Great libraries can be about great collections or great buildings but in the 21st century they’re also about great people. Without library workers libraries simply cannot function. Libraries rely on their staff to provide service to their communities and to help their libraries and communities grow. The vital contribution of library workers to libraries and communities across our country deserves national recognition.

CFLA-FCAB has designated the third Friday in October as Canadian Library Workers Day. CLWD is a day for Canadians to recognize the valuable contributions made by all those who work in and for the public, academic, school, government, academic, corporate and private libraries that are integral to our communities.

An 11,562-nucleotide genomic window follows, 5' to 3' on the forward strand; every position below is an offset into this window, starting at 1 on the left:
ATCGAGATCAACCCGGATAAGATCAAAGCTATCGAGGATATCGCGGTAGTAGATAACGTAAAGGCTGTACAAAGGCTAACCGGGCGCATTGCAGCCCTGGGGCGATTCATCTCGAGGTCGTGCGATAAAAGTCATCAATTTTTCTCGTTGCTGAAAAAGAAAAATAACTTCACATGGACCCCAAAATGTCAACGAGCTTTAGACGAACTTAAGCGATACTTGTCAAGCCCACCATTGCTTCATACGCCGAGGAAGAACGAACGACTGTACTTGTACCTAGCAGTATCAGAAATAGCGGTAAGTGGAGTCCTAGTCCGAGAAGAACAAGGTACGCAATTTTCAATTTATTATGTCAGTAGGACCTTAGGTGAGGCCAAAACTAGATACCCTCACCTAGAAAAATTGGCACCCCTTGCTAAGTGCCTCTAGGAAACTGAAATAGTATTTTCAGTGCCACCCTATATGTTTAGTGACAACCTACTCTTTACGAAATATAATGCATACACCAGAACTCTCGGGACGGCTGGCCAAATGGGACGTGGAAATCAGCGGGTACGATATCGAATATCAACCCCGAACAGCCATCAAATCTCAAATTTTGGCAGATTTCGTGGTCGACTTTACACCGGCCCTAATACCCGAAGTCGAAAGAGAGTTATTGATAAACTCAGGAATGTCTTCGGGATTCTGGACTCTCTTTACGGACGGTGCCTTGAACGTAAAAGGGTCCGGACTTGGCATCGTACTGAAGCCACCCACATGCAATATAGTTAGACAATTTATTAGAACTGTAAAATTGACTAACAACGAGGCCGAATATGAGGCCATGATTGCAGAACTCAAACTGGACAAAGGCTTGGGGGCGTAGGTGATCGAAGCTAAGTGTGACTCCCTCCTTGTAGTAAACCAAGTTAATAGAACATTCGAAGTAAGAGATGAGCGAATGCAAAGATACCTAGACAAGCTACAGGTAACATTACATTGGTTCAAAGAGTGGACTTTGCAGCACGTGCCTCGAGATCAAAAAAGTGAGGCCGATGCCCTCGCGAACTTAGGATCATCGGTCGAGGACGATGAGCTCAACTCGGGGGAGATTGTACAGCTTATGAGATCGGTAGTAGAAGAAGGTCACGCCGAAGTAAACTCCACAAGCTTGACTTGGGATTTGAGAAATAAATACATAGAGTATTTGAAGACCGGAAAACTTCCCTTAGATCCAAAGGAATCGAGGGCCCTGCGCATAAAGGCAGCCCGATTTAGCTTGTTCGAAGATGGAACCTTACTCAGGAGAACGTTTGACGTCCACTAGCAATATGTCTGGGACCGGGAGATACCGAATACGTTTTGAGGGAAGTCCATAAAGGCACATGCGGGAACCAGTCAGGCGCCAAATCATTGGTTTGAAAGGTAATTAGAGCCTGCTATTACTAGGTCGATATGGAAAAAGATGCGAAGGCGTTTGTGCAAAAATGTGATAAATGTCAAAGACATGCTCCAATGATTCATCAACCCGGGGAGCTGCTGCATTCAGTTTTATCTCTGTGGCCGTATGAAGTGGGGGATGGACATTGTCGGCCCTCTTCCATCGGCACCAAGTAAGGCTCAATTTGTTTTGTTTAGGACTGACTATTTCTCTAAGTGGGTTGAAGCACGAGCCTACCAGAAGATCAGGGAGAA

Canadian Library Workers Day is recognized during Canadian Library Month, an annual celebration of libraries, library workers, and the services they provide to their communities.

On behalf of the Canadian Federation of Library Associations / Fédération Canadienne des Associations de Bibliothèques (CFLA-FCAB) we are very pleased to proclaim October 21, 2016 as Canadian Library Workers Day.

Donna Bourne-Tyson & Paul Takala
Co-Chairs, CFLA-FCAB

Canadian Library Month: NWTLA Members Contest

This summer, vacationing around California, I found myself once again popping into libraries whenever I happened to stumble upon them. I know I’m not the only one to do this as I’ve also heard from co-workers who do the same. Perhaps tellingly, I never heard of this when I worked in other professions. So why is it different for us?